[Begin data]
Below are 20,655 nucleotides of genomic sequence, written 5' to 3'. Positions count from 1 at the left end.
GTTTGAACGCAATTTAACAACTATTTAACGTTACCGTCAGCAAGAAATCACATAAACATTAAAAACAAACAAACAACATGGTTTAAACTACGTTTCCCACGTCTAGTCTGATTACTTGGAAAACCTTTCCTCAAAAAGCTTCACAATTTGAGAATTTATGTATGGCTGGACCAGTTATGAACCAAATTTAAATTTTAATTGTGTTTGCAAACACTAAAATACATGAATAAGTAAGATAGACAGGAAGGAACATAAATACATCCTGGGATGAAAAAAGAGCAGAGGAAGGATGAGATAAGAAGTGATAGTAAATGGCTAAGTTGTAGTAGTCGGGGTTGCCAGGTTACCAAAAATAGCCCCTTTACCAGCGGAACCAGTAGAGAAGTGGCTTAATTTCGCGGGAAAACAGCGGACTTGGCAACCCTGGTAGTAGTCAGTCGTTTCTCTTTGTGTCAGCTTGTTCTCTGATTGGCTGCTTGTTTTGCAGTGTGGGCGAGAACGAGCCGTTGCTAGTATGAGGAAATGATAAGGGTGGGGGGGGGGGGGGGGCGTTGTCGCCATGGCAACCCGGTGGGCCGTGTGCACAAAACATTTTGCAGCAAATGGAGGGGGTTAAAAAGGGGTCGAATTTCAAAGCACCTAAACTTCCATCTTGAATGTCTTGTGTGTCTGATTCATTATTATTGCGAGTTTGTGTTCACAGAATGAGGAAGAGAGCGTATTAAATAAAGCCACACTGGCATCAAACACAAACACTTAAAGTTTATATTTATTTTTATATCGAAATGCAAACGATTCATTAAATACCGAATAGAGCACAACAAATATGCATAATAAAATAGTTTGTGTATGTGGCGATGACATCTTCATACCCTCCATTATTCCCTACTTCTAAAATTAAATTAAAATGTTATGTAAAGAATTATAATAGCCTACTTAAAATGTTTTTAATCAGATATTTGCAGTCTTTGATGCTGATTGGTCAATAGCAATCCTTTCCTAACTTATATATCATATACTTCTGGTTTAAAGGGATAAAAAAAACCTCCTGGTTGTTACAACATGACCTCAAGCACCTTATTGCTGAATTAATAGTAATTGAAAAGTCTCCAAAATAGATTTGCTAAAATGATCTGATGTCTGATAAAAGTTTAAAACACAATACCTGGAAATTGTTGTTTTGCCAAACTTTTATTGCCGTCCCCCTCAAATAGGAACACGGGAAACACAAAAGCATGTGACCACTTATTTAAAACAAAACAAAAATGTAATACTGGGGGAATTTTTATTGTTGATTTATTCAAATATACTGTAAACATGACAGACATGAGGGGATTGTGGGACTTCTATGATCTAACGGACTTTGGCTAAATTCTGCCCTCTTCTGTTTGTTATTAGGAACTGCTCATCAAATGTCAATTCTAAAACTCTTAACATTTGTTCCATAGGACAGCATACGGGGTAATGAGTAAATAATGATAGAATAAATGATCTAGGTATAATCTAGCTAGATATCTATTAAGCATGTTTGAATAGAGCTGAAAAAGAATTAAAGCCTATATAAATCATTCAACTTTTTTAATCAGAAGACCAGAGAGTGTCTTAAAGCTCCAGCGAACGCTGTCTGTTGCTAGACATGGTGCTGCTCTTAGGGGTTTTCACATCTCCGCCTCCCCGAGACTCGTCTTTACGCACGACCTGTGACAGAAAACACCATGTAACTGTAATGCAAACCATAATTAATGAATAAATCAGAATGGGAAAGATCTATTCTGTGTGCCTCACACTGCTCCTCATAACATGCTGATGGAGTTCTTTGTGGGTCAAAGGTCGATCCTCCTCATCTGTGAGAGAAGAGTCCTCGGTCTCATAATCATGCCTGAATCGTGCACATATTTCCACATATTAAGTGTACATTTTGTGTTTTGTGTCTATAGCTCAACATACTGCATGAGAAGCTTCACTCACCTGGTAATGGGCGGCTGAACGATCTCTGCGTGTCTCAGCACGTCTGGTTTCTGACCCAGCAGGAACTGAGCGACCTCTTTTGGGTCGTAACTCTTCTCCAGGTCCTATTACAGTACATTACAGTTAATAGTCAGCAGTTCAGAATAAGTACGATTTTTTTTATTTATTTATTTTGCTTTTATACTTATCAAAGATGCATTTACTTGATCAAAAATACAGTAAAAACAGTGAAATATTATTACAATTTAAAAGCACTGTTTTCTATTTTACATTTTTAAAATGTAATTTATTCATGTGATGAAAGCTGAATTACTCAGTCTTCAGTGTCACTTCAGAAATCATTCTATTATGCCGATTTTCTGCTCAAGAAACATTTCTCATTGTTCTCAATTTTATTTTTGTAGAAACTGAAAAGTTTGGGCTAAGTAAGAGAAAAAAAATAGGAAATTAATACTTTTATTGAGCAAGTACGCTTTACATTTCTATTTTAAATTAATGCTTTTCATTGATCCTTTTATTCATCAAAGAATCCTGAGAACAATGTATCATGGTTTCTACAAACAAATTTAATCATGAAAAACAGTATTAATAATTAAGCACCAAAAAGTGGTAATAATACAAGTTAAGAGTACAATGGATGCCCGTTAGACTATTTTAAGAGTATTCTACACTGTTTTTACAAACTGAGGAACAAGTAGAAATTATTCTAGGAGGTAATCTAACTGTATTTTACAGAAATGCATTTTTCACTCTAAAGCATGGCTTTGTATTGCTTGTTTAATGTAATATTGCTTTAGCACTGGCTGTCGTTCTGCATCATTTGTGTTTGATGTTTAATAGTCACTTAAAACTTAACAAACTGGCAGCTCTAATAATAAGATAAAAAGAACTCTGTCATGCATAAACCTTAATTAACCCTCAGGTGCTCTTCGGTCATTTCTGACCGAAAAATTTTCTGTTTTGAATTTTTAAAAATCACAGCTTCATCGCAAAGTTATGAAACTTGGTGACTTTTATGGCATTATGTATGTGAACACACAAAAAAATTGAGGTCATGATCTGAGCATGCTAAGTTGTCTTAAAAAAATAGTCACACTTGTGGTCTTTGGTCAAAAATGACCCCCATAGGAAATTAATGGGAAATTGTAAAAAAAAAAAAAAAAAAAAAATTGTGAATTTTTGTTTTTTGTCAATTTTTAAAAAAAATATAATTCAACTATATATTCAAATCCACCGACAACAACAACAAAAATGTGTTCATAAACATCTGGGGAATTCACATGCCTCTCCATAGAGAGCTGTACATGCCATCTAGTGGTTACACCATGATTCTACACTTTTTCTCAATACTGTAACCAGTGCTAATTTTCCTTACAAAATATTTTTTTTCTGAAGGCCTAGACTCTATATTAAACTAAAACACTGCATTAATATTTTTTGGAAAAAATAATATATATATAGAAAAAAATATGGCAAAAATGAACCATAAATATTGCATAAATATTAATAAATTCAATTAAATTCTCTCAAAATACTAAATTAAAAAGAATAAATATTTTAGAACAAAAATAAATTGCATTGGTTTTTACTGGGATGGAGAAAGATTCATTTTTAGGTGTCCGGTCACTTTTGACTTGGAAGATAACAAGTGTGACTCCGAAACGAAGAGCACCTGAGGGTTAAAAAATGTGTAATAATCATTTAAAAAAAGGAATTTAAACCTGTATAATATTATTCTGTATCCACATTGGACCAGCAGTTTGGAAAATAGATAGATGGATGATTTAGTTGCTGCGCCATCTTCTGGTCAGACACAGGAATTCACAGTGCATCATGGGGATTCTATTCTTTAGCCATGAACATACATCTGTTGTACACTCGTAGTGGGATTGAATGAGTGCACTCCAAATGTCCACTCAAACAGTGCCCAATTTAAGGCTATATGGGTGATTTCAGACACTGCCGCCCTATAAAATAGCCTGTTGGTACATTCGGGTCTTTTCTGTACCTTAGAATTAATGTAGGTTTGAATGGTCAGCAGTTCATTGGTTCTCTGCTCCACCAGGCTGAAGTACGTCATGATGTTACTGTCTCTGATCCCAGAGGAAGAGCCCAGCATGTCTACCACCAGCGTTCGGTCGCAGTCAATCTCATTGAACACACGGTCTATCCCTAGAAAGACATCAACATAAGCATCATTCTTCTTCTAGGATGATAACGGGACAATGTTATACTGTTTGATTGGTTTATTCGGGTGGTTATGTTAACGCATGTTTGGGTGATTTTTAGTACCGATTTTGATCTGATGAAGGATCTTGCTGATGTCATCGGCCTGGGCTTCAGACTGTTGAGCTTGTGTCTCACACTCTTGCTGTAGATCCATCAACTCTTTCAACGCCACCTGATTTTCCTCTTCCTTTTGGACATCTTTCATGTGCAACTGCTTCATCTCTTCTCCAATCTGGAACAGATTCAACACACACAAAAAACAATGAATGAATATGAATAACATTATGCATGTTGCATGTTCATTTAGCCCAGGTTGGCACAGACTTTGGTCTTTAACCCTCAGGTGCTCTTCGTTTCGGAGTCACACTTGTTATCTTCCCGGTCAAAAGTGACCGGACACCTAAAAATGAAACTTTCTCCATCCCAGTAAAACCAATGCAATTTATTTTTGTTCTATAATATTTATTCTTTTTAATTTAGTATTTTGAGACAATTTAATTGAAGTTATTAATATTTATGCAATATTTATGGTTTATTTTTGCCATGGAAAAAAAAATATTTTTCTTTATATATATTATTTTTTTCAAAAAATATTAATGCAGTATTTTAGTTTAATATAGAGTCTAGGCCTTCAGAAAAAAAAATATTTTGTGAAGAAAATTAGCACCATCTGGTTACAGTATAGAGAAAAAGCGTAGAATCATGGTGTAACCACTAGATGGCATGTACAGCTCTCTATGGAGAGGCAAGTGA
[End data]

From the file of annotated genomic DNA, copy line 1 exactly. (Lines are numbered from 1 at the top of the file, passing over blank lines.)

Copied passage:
Below are 20,655 nucleotides of genomic sequence, written 5' to 3'. Positions count from 1 at the left end.